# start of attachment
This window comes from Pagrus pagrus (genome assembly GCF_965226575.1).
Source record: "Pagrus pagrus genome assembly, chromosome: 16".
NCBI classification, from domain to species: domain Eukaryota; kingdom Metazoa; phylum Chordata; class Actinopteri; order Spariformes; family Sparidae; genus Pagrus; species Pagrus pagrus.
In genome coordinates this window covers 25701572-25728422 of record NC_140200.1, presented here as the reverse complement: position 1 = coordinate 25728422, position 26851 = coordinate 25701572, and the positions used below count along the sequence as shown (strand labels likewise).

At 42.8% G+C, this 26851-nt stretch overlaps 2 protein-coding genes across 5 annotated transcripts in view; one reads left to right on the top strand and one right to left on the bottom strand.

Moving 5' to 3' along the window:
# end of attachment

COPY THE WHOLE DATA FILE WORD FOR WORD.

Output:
This window comes from Pagrus pagrus (genome assembly GCF_965226575.1).
Source record: "Pagrus pagrus genome assembly, chromosome: 16".
NCBI classification, from domain to species: domain Eukaryota; kingdom Metazoa; phylum Chordata; class Actinopteri; order Spariformes; family Sparidae; genus Pagrus; species Pagrus pagrus.
In genome coordinates this window covers 25701572-25728422 of record NC_140200.1, presented here as the reverse complement: position 1 = coordinate 25728422, position 26851 = coordinate 25701572, and the positions used below count along the sequence as shown (strand labels likewise).

At 42.8% G+C, this 26851-nt stretch overlaps 2 protein-coding genes across 5 annotated transcripts in view; one reads left to right on the top strand and one right to left on the bottom strand.

Moving 5' to 3' along the window: